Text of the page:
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Government monitoring case numbers but no restrictions on the cards this side of Christmas

Those in government circles are looking at the rise in cases in Europe, stating that Germany is a worrying example.

Government sources say there is no evidence yet of any exponential growth in numbers.
Government sources say there is no evidence yet of any exponential growth in numbers.
Image: RollingNews.ie

GOVERNMENT IS MONITORING the uptick in Covid-19 cases yesterday, however sources state they do not expect any new restrictions to be imposed before Christmas.

Yesterday, the Department of Health reported a further 429 new confirmed cases of Covid-19.

However, today’s numbers fell back to 264, with two deaths recorded.

The ICU number remains stable at 33 – up two since Sunday.

Chief Medical Officer Dr Tony Holohan said yesterday he is concerned that the incidence of the virus is beginning to rise again.

However, Tánaiste Leo Varadkar has said a spike in Covid-19 cases was always going to be  “inevitable” as people mix over the Christmas holidays.

Those in government circles are looking at the rise in cases in Europe, saying that Germany is a worrying example. 

Germany has closed most shops and schools, and further limited social contacts in an effort to drive down the rate of Covid-19 infections that have remained stubbornly high in recent weeks.

Chancellor Angela Merkel said she and the governors of Germany’s 16 states had agreed to step up the country’s lockdown measures from December 16 to January 10 to stop the exponential rise of Covid-19 cases.

However, there are currently no indications that Ireland is set to impose further restrictions in the run up to Christmas.

One source said that personal responsibility is more important now than ever.

Another senior government source said they did not expect any new restrictions this side of Christmas, with another agreeing, saying that you can never read too much into one day’s figures, though they acknowledged yesterday’s figures were worrying.

Those in government instead are keen to re-emphasis the message that every contact counts.

The Taoiseach said earlier this month that he does not anticipate new Covid-19 restrictions before Christmas.

As has always been the case, the government will be watching the case figures, but also the level of hospitalisations, ICU admissions and deaths before imposing any further restrictions.

‘Cop on’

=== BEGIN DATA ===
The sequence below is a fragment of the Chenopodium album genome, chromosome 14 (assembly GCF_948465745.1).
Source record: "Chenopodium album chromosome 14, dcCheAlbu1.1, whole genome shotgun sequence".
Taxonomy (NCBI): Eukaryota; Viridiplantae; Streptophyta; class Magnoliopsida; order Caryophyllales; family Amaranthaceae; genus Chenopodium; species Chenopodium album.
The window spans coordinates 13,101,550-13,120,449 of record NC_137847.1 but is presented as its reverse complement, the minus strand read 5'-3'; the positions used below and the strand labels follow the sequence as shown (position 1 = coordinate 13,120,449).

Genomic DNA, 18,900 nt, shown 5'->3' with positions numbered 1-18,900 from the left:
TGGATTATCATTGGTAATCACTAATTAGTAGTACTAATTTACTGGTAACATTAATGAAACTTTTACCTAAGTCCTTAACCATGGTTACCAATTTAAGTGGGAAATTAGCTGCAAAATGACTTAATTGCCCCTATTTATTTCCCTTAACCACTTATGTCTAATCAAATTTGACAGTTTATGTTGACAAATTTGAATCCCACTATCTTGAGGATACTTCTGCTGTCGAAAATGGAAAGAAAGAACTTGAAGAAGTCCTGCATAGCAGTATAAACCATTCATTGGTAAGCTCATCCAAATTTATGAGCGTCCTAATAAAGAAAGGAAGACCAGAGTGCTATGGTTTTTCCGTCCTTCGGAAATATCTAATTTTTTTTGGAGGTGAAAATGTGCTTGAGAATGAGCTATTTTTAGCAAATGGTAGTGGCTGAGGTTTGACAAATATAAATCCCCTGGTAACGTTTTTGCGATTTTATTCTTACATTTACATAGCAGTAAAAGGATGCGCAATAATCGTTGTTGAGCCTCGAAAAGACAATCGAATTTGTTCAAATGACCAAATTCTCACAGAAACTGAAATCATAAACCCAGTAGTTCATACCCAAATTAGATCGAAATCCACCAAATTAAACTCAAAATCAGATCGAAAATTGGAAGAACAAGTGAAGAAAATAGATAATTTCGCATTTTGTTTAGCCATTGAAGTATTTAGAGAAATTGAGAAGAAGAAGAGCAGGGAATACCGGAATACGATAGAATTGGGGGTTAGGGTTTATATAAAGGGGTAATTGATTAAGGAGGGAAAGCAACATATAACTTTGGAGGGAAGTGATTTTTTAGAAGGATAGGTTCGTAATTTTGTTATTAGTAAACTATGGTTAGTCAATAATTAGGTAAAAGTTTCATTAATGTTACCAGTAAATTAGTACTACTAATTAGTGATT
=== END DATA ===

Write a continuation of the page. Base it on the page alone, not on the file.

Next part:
Speaking to Claire Byrne on RTÉ Radio One this morning, Minister for Higher and Further Education Simon Harris said people have to show “cop on” when it comes to deciding who to see in the next few days ahead before Christmas Day.

“Just because things are open, does not mean you have to go to them,” he said.

“If you want to go to the pub and have a bite to eat and meet a few friends that’s okay, but don’t go and do that and then a couple of hours later have a restaurant booked with another group.

“We don’t want to arrive in a place on Christmas Day where there’s an awful lot of this virus in our communities.

“We have to show the common sense, the cop on that we’ve all been showing throughout this.”

Leo Varadkar said if further restrictions are introduced in January it “won’t be done lightly”.

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Government is wary of the rise in case numbers in Europe, but sources say capacity has been built into the Irish health system to deal with a surge, it would prefer not to have to do so.

Currently, those in power are content that the hospital numbers remain low, as do the ICU figures, with no excess deaths reported this winter, and no evidence yet of any exponential growth.

At the time of announcing that the country would be moving to Level 3 for December, the Taoiseach said the government will not be afraid to act to bring in restrictions in January if Covid-19 numbers rise exponentially.

However, a warning was also issued by the Taoiseach that if numbers rise, restrictions could be back on the cards in early 2021. 

Government sources believe there is a “high chance” a short circuit breaker of two weeks might be needed in January, with the view that such a move would be better than four weeks of restrictions in February or March. 

However, such restrictions are likely to only impact the hospitality sector, with non-essential retail set to remain open.

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